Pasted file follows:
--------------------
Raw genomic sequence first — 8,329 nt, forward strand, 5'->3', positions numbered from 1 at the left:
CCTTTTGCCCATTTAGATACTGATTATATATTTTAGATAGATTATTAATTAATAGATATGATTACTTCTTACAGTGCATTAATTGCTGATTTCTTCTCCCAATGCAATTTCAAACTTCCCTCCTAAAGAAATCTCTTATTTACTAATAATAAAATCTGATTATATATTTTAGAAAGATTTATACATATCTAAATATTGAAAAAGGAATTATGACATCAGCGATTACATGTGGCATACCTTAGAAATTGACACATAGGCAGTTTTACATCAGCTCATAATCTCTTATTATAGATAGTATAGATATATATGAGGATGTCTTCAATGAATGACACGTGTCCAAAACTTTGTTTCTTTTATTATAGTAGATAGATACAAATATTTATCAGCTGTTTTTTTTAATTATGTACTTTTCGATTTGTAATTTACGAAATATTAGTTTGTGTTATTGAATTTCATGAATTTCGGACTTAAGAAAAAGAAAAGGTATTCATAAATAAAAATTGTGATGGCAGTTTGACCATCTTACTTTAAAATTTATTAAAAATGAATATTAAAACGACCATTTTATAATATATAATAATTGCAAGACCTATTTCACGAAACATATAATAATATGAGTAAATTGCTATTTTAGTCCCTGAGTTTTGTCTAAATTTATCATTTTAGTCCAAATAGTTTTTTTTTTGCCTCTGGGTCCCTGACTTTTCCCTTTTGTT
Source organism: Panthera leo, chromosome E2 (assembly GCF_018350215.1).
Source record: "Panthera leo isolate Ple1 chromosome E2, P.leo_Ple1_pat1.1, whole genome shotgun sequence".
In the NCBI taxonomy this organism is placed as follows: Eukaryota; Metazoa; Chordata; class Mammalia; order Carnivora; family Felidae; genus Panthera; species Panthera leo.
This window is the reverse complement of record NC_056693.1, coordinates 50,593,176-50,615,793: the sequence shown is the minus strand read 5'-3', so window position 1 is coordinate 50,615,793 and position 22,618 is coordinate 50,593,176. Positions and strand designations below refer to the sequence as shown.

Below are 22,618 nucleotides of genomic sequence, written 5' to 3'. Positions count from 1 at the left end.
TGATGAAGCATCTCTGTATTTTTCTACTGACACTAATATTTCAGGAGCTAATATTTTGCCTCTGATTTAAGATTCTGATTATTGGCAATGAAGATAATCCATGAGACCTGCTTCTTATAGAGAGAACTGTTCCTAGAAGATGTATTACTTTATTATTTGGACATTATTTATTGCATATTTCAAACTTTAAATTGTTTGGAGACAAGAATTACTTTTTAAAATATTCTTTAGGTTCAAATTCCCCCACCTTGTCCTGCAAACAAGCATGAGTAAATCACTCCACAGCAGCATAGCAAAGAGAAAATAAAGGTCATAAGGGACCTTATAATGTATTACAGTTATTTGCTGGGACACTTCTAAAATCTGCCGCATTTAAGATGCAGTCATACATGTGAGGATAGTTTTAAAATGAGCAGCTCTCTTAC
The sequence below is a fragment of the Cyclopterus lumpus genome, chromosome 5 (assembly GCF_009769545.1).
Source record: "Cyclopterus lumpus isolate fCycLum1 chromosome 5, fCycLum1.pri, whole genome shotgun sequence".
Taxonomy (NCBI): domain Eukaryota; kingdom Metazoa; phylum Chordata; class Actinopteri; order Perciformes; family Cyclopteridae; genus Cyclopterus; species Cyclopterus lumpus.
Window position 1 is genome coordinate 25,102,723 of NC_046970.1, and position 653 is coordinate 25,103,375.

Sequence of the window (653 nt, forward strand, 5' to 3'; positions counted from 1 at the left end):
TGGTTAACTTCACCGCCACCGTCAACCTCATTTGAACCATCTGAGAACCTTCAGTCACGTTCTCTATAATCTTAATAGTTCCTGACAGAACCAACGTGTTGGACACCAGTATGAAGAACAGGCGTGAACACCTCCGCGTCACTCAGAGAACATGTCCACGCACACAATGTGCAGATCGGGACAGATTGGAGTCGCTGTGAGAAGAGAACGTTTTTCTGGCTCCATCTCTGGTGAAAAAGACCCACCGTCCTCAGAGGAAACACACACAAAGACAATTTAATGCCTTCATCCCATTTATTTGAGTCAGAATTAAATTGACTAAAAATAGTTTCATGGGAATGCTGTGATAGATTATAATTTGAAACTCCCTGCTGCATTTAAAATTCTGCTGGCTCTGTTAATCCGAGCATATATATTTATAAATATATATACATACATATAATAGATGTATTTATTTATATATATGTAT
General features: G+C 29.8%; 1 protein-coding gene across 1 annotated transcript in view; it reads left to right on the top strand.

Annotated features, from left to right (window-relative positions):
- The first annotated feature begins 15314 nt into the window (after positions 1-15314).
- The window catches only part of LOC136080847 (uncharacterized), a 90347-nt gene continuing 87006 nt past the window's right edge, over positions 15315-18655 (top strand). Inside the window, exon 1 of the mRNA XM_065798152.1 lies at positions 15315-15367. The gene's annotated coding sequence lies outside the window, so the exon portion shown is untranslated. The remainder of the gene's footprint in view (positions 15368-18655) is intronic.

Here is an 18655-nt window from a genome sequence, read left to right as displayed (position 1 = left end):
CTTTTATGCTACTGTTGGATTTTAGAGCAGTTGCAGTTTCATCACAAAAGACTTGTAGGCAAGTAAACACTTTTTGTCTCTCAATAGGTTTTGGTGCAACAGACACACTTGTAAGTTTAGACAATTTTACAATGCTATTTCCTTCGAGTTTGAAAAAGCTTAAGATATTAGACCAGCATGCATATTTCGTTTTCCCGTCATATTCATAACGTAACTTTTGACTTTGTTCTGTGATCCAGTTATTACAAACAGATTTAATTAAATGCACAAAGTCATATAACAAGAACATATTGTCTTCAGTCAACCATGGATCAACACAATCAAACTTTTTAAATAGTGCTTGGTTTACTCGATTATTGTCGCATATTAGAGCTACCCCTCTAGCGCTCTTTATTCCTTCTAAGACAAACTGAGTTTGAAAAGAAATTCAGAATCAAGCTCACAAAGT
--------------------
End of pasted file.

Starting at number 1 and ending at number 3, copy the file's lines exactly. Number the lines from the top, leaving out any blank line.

Raw genomic sequence first — 8,329 nt, forward strand, 5'->3', positions numbered from 1 at the left:
CCTTTTGCCCATTTAGATACTGATTATATATTTTAGATAGATTATTAATTAATAGATATGATTACTTCTTACAGTGCATTAATTGCTGATTTCTTCTCCCAATGCAATTTCAAACTTCCCTCCTAAAGAAATCTCTTATTTACTAATAATAAAATCTGATTATATATTTTAGAAAGATTTATACATATCTAAATATTGAAAAAGGAATTATGACATCAGCGATTACATGTGGCATACCTTAGAAATTGACACATAGGCAGTTTTACATCAGCTCATAATCTCTTATTATAGATAGTATAGATATATATGAGGATGTCTTCAATGAATGACACGTGTCCAAAACTTTGTTTCTTTTATTATAGTAGATAGATACAAATATTTATCAGCTGTTTTTTTTAATTATGTACTTTTCGATTTGTAATTTACGAAATATTAGTTTGTGTTATTGAATTTCATGAATTTCGGACTTAAGAAAAAGAAAAGGTATTCATAAATAAAAATTGTGATGGCAGTTTGACCATCTTACTTTAAAATTTATTAAAAATGAATATTAAAACGACCATTTTATAATATATAATAATTGCAAGACCTATTTCACGAAACATATAATAATATGAGTAAATTGCTATTTTAGTCCCTGAGTTTTGTCTAAATTTATCATTTTAGTCCAAATAGTTTTTTTTTTGCCTCTGGGTCCCTGACTTTTCCCTTTTGTT
Source organism: Panthera leo, chromosome E2 (assembly GCF_018350215.1).